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McLean County considers contract for police body cameras ahead of state mandate

Police Body Camera
Ross D. Franklin
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AP
The McLean County Sheriff's Office plans to buy officer body cameras this month, pending County Board approval.

McLean County sheriff's deputies may soon join police departments across the country in wearing body cameras.

Illinois has made the officer cameras mandatory as part of the criminal justice reform bill Gov. JB Pritzker signed last year. Deadlines for compliance were set based on population. The McLean County Sheriff's Office is required to have the cameras in place by January of 2023.

“Overwhelmingly our officers want them,” McLean County Sheriff Jon Sandage said. “They realize that they protect them just as much as they protect the public.”

Sandage 01
Sandage
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McLean County Sheriff Jon Sandage says sheriff's deputies "overwhelmingly" support the use of body cameras.

Sandage said the county had planned to equip officers with the cameras but wanted to take time to find to see which cameras work best.

“We’ve been testing and looking over these things for well over a year,” Sandage said. “We didn’t want to rush right into a purchase, so we really vetted these vendors."

McLean County plans to spend about $328,000 to buy 53 digital cameras through Axon Enterprise Inc., enough to equip each officer with their own camera, according to Sandage.

“We have seen success with Axon digital evidence solutions in other local agencies where other products and services, used by agencies, have revealed certain limitations,” Sandage said in a letter to the McLean County Board's Justice Committee.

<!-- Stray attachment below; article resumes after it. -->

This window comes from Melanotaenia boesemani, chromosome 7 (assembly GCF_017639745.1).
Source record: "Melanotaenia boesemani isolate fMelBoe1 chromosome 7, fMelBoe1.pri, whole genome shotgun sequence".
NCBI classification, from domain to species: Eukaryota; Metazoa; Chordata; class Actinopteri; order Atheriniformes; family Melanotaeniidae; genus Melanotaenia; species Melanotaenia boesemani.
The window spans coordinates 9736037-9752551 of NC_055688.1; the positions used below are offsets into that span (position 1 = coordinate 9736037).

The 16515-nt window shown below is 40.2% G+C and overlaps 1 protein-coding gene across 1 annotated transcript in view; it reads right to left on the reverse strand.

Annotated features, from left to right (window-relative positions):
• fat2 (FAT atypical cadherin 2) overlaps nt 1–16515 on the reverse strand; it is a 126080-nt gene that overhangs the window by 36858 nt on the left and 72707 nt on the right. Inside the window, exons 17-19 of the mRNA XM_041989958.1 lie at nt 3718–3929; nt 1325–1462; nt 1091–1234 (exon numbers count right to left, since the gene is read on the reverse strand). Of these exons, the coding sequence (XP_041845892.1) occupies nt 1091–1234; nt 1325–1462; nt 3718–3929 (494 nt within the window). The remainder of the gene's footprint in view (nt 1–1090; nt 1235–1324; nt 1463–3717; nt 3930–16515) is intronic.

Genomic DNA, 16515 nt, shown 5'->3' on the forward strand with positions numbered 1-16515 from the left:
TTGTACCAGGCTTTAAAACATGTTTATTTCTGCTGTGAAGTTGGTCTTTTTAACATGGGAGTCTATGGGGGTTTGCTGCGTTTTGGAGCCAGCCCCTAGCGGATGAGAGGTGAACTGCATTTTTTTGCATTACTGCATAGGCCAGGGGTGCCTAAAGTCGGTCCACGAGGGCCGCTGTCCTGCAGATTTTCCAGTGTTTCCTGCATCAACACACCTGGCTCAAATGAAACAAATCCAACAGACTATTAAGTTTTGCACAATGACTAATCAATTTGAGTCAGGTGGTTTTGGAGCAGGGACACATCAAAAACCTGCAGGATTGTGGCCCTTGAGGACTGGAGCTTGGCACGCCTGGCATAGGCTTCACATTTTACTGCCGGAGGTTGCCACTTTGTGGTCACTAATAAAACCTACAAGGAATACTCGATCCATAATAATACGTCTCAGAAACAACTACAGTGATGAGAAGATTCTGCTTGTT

A bulk of the cost is included in the first year of a five-year contract. The county would pay $260,000 in year one and then $17,000 in the following four years.

Bloomington and Normal police departments have been using police body cams for several years.

The contract also overs data storage, management and sharing capabilities.

Sandage noted the camera technology has improved since the body cams were first introduced. He said the new cameras have options to automatically turn on when an officer removes their gun or taser from the holster, can activate every other body-worn camera within 30 feet and work better in low-light settings and with longer battery life.

He said officer training will include proper camera placement for the best views, when to turn on the cameras and what videos to save.

The County Board's Justice Committee will consider the request during its monthly meeting on Tuesday. The County Board will have final say in a vote that’s expected to be held on April 14.

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Eric Stock is the News Director at WGLT. You can contact Eric at ejstoc1@ilstu.edu.
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